This week C.C. Sabathia of the Cleveland Indians told The New York Times that the small percentage of African American baseball players is "a crisis." "There aren't very many African American players, and it's not just in here, it's everywhere," Sabathia said.
When he says everywhere, we all know what that means. Look at any Cape Cod Baseball League team and sadly you won't find many black players. I agree, it's a crisis. Only 8.5 percent of major leaguers are African American -- the lowest percentage since the mid-1980s.
From a Cape League perspective, the crisis is not so much baseball as it is college access for African Americans. The Cape League is a collegiate baseball league so the league is going to reflect American colleges and universities. Unfortunately, African Americans represent a small percentage of students on college campuses.
But if in fact one-third of current major leaguers once played on the Cape, then clearly collegiate summer leagues are a key feeder system for the MLB and therefore could play a key role in improving the numbers.
In his chronicle of a season in the Cape League, author Jim Collins wrote about this issue in The Last Best League:
"Chatham didn't carry a single black of Latino player on its 2002 roster. The town had hosted just fourteen black players since 1990...Despite the league's promotion of famous African American alumni Mo Vaughan, Albert Belle and Frank Thomas only a handful of minorities played on the Cape each summer....None of the summer leagues...had high minority numbers...The NCAA Ethnicity Report listed 626 black players among the 9.392 Division 1 baseball players in the academic year 2000-2001....Major league baseball better reflected changing American demographics than did the college game, but it drew its diversity from different worlds."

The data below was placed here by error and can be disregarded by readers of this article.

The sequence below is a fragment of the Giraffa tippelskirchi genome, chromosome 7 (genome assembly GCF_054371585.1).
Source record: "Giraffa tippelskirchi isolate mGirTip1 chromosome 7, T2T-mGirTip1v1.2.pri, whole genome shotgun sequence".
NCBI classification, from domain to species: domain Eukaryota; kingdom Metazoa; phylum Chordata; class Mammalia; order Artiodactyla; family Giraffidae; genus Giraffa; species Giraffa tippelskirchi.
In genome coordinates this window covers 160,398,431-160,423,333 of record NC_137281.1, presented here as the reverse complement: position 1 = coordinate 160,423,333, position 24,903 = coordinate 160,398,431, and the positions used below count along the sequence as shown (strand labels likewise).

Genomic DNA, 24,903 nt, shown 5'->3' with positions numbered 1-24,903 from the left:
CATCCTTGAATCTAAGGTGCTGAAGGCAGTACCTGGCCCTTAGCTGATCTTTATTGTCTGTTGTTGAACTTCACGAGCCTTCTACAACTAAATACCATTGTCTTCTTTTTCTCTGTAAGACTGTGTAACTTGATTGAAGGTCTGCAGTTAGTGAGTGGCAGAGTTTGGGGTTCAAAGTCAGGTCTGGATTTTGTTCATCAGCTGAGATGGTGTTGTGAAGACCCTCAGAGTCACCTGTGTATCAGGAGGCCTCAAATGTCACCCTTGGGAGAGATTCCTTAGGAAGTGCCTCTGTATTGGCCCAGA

I've wanted to write something about this for some time. I started thinking about it this winter after listening to Bob Costas' excellent 2001 audiobook Fair Ball: A Fan's Case for Baseball. In the book, Costas argues for baseball to take a greater role in attacting African American players into baseball by starting earlier.
Baseball needs more diversity at the minority level because it's the feeder system, Costas argues. Put more money in the inner cities to make baseball a hot urban sport again. There's a smaller percent of African American players in baseball than in the NFL or NBA. More high schools and youth centers need the equipment and space to play baseball. For less than the cost of a utility infielder MLB teams could re-energize youth baseball.
What is the Cape Cod Baseball League's role in all of this?
- Perhaps the CCBL could dedicate this summer's All-Star game to minority players then and now;
- Perhaps the CCBL could help teams recruit more African American players from colleges nationwide;
- Perhaps grant money raised by the CCBL from foundations could be dedicated to scholarships and support for minority players.
Sabathia is right, this is an important issue for baseball at every level.